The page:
Physicists Eva Andrei and Karin Rabe were also named Rutgers Board of Governors professors, and Andrei was given a formal certificate during the meeting. The professorship was established in 1989 to recognize exceptional scholarship and accomplishment.

Barchi also discussed the final update of the University Strategic Plan, including the University’s mission, values and aspirations.

He said Rutgers has been gathering background data through nearly 80,000 surveys and quantitative analysis to achieve the Rutgers’ goal of being broadly recognized as one of the U.S.’s leading public universities.

Barchi said the Rutgers’ strengths include its celebrated history, humanities and natural science programs and physics and mathematics departments that are among the best in the nation.

Rutgers also benefits from its small but highly ranked performing and visual arts program, diverse student body and close proximity to major cities, he said.

Conversely, the University’s ranking in four out of five national polls is declining, its faculty recognition and productivity rates are below the average of similar universities and student satisfaction with the Rutgers experience is disappointingly low, he said.

For Rutgers to enter the echelon to which it aspires, Barchi said it must evaluate its foundational philosophy, find its strategic priorities and work on its integrating themes.

Barchi said Rutgers needs to envision how universities will be structured in the future by evaluating the near- and long-term impacts of technology and hybrid classrooms.

“How are we going to double the amount of students we have without bringing them on campus?” he said.

Barchi is also concerned with improving the student experience. He said Rutgers needs more Living-Learning Communities, which allow students to feel comfortable at the University.

The honors college Rutgers is building will improve the atmosphere, Barchi said, as well lessening the amount of time students spend on buses, which he understands is a significant source of complaints.

The new honors college will be ready for students to in the fall of 2015, and the Theological Seminary is in construction on Seminary Place.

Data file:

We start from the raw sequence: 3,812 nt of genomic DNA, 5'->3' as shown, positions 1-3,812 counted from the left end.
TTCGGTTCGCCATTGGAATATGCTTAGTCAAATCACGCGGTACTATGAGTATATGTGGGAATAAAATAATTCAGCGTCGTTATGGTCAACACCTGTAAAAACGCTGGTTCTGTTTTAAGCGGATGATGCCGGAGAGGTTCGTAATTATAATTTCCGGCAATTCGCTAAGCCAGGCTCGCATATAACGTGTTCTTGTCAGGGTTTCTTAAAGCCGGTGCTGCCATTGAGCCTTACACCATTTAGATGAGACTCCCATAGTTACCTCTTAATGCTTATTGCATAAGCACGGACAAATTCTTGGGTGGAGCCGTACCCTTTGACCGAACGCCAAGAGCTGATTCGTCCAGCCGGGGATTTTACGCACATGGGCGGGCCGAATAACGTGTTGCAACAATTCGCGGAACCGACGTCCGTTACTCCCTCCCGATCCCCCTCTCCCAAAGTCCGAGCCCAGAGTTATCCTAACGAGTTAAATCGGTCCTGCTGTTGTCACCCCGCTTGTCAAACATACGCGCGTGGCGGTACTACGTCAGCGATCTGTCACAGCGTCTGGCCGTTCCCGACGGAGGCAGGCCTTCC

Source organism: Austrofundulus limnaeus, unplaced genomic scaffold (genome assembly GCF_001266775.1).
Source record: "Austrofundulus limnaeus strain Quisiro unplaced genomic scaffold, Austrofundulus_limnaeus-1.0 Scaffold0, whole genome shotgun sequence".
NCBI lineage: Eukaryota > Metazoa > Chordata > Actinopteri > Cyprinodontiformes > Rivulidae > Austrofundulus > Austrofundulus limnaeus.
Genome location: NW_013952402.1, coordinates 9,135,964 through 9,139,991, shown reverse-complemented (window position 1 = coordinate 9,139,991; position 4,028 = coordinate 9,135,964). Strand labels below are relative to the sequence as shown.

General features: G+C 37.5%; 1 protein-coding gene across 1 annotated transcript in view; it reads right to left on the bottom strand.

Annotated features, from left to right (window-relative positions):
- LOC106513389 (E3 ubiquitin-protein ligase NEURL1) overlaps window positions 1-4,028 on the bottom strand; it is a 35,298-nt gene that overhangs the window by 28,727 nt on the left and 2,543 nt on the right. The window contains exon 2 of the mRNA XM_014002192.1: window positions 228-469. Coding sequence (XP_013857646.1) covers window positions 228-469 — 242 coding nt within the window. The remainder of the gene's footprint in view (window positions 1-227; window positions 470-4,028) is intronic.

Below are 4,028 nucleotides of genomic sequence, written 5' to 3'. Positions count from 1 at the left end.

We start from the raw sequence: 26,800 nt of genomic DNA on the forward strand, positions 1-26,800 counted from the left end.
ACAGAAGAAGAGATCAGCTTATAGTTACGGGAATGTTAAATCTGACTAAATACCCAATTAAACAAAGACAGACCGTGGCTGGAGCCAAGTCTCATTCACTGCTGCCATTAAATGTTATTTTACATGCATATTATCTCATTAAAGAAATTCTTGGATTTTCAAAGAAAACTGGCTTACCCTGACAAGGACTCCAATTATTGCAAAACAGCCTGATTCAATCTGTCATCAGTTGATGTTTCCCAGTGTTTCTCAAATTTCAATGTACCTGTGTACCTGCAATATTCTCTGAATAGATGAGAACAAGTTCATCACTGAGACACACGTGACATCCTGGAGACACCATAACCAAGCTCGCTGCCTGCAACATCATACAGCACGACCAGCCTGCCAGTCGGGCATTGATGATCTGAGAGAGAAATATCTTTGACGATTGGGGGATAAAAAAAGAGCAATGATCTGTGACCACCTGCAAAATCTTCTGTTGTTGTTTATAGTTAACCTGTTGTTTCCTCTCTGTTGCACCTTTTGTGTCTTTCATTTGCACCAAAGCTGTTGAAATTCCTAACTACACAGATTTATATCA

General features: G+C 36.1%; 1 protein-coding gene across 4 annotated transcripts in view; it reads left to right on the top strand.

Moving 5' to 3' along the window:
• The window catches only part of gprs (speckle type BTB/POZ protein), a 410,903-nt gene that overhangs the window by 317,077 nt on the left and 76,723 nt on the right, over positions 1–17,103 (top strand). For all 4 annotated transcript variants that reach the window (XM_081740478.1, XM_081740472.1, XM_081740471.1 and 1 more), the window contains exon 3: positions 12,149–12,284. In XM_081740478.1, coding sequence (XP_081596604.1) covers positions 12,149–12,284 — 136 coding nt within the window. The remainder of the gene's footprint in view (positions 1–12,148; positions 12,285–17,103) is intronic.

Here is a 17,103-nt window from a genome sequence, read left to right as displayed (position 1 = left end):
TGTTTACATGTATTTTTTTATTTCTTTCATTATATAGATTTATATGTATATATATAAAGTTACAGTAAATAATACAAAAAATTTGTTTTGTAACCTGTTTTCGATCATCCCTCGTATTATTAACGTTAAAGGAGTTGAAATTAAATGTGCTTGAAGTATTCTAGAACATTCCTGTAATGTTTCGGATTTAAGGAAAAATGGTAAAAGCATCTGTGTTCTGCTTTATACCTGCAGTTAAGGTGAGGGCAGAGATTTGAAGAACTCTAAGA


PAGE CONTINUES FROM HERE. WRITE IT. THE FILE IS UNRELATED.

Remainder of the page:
Plans are also in the works for new buildings for the Department of Chemistry and Chemical Biology and the Department of Engineering on Busch campus, Barchi said.

“They are tied to the strategic plan,” he said. “This not random construction. These are pieces that we are trying to achieve within the next five to six years.”

One of the major concerns Barchi addressed was establishing an excellent faculty by increasing the number of faculty members and redesigning the graduate program.

“We need to add 300 faculty members to [the] New Brunswick campuses to meet the average of our peer schools,” he said. “To reach the aspirational goals we need about 1,000.”

During the meeting there was no mention of the faculty union’s protest or the Board’s decision to deny them a chance to speak.

“The University is only as good as the faculty we have, [and] we do have some great faculty, [but] we need more,” Barchi said.

Gordon said being prohibited from speaking was discouraging and a bad sign about the Board’s attitude toward faculty members.

“Students need to understand that when the faculty have crappy working conditions and low compensation, the [students] are the ones who are being cheated,” Wolf said.

Correction: In a previous version of this article, the headline read "BOG refuses to hear faculty concerns." In addition, a statement from Rutgers University Media Relations has been included. 

By Danielle Gonzalez